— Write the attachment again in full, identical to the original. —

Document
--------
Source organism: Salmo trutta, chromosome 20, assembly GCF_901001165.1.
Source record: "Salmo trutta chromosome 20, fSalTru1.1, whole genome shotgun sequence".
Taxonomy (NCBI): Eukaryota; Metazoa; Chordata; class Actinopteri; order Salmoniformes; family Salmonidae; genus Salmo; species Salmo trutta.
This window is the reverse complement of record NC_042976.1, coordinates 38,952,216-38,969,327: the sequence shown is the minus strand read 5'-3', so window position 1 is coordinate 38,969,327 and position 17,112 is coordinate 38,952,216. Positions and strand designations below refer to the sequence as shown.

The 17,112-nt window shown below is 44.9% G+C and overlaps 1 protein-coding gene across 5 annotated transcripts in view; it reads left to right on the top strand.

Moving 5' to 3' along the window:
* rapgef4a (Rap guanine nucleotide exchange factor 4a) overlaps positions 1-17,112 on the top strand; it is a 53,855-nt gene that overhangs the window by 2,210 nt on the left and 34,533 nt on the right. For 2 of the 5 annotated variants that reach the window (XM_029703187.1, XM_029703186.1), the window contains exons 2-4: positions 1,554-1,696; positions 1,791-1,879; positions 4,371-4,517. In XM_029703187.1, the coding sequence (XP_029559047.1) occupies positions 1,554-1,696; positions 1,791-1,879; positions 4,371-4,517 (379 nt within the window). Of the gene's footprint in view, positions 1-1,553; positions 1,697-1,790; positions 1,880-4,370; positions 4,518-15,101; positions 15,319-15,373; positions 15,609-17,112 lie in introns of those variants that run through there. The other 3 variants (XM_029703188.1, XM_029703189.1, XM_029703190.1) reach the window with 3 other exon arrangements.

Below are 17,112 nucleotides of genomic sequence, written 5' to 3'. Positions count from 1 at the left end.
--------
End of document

Source organism: Salmo trutta, chromosome 20, assembly GCF_901001165.1.
Source record: "Salmo trutta chromosome 20, fSalTru1.1, whole genome shotgun sequence".
Taxonomy (NCBI): Eukaryota; Metazoa; Chordata; class Actinopteri; order Salmoniformes; family Salmonidae; genus Salmo; species Salmo trutta.
This window is the reverse complement of record NC_042976.1, coordinates 38,952,216-38,969,327: the sequence shown is the minus strand read 5'-3', so window position 1 is coordinate 38,969,327 and position 17,112 is coordinate 38,952,216. Positions and strand designations below refer to the sequence as shown.

The 17,112-nt window shown below is 44.9% G+C and overlaps 1 protein-coding gene across 5 annotated transcripts in view; it reads left to right on the top strand.

Moving 5' to 3' along the window:
* rapgef4a (Rap guanine nucleotide exchange factor 4a) overlaps positions 1-17,112 on the top strand; it is a 53,855-nt gene that overhangs the window by 2,210 nt on the left and 34,533 nt on the right. For 2 of the 5 annotated variants that reach the window (XM_029703187.1, XM_029703186.1), the window contains exons 2-4: positions 1,554-1,696; positions 1,791-1,879; positions 4,371-4,517. In XM_029703187.1, the coding sequence (XP_029559047.1) occupies positions 1,554-1,696; positions 1,791-1,879; positions 4,371-4,517 (379 nt within the window). Of the gene's footprint in view, positions 1-1,553; positions 1,697-1,790; positions 1,880-4,370; positions 4,518-15,101; positions 15,319-15,373; positions 15,609-17,112 lie in introns of those variants that run through there. The other 3 variants (XM_029703188.1, XM_029703189.1, XM_029703190.1) reach the window with 3 other exon arrangements.

Below are 17,112 nucleotides of genomic sequence, written 5' to 3'. Positions count from 1 at the left end.